Both in Spain and in the U.S., drinking coffee is a huge part of the culture. How many times have you heard, "Let´s go grab some coffee" as a euphemism for "Let´s go to some little place where we can sit and chat and also happen to have a drink in our hands." Okay, so maybe it only sounds like that to this non-caffeine addict. I so badly want to take part in this social activity. I want to hang out with my friends when they all meet up for coffee. Especially in Spain, this is an excellent way to while away the evening, or to stall until it becomes an acceptable time to eat dinner (never earlier than 9:00pm).

Luckily for me, there are alternatives that still allow me to take part in this coffee shop/cafetería tradition. Back home I have tea, iced tea, and my usual preference, cream-based frappuccinos. Here in Spain, it´s all about Cola Cao.
 It's basically the Spanish version of Nesquik, readily available in any proper establishment. Do I feel like a child when a group is all ordering coffee and I chime in "Oh, and one Cola Cao!"? Yes, I definitely do. Do I care? No. I'll take awkward stares over drinking coffee any day.
Although only a simple glass of Cola Cao, it will always taste better when your grandma makes it.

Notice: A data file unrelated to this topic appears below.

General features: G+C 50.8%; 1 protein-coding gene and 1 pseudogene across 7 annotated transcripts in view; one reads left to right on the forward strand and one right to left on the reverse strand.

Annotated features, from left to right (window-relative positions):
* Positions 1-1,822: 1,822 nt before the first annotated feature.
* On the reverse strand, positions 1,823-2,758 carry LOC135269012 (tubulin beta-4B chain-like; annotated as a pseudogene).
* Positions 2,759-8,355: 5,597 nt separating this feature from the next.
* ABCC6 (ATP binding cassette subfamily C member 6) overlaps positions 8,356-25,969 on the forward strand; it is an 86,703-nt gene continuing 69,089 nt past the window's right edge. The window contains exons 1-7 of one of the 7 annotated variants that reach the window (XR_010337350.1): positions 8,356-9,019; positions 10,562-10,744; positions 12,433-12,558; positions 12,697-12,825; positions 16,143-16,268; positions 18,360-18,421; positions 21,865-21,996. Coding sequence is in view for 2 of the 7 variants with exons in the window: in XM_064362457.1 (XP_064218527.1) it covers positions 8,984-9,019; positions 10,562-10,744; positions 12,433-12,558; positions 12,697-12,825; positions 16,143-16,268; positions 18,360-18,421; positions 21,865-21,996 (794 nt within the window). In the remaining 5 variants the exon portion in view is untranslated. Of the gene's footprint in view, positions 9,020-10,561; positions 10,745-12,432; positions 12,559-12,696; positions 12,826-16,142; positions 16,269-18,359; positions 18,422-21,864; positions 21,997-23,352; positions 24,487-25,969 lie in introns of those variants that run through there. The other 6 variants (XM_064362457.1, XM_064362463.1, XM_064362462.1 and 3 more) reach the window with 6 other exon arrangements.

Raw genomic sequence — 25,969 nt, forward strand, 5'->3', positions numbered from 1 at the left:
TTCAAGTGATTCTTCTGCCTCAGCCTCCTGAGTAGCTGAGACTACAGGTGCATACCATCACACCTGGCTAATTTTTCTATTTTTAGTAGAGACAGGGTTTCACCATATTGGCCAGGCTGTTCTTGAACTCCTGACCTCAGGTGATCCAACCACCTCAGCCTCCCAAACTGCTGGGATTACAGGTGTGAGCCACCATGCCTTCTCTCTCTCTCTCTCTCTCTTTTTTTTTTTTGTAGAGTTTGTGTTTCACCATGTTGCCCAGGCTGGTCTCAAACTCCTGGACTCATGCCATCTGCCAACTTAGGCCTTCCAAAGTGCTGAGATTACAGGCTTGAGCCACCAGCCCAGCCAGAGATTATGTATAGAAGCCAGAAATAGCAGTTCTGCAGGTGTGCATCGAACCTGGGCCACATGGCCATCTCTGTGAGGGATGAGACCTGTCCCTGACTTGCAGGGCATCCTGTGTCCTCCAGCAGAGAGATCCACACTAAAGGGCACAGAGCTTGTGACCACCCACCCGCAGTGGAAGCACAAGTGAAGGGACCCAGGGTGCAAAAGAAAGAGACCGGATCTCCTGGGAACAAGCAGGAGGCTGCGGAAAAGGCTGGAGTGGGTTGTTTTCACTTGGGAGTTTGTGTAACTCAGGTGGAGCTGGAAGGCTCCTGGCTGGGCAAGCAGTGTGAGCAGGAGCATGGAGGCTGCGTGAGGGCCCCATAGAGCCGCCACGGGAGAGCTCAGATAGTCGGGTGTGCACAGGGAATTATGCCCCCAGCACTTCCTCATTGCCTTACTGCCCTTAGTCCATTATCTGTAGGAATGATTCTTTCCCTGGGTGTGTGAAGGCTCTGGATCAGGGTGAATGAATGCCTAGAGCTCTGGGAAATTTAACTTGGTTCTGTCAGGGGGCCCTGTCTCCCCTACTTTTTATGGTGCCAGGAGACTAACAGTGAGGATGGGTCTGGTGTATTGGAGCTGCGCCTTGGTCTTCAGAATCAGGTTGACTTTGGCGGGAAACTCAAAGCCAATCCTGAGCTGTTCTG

Thursday, February 9, 2012

A little bit louder now

Spain is a loud country. No if's and's or but's about it. If you've ever been here you undoubtedly agree. If you want to be heard, you simply speak louder than anything and everyone around you. After a year and a half in Spain, I still sometimes have to remind myself that two people shouting at each other is not necessarily an argument. That's just a normal conversation, which is perfectly acceptable to have on the bus, at the supermarket, or in a restaurant.

What does that mean for classrooms in Spain? Definitely not this:
Hand raising- a concept I've had to teach my students
Spanish classrooms are quite like the rest of the country- loud and disorderly- at least in comparison to those in the United States. Obviously this isn't true of all of them, but based on my experience in two primary schools and that of my friends, it doesn't seem to be an unfair generalization. Working in schools here at first was a huge culture shock for me, and I spent quite a while wondering how, or if, anything was ever accomplished in schools. Students don't ask to leave their seats and are often wandering around the room. Interrupting someone because you have something to say is completely normal. And there is shouting. Lots of shouting. I feel like I spend half my class time trying to get my kids to shut up and listen. But just like everything in Spain, it's a bit different from what I'm used to, but it seems to work for them.

Case in point: last week a particularly soft spoken girl was beginning to read aloud from a book. It immediately became evident that there was just too much chitter chatter going on.

"Why are you all talking?!" my co-teacher demanded of the culprits, "Catherine is reading aloud and I can't hear her!"

"Well, she just needs to speak louder," a member of the guilty party explained matter-of-factually.

I literally burst out laughing because this comment illustrated the Spanish mentality perfectly. It wasn't her fault that she was talking out of turn, it was Catherine's for not being loud enough.

Oh Spain.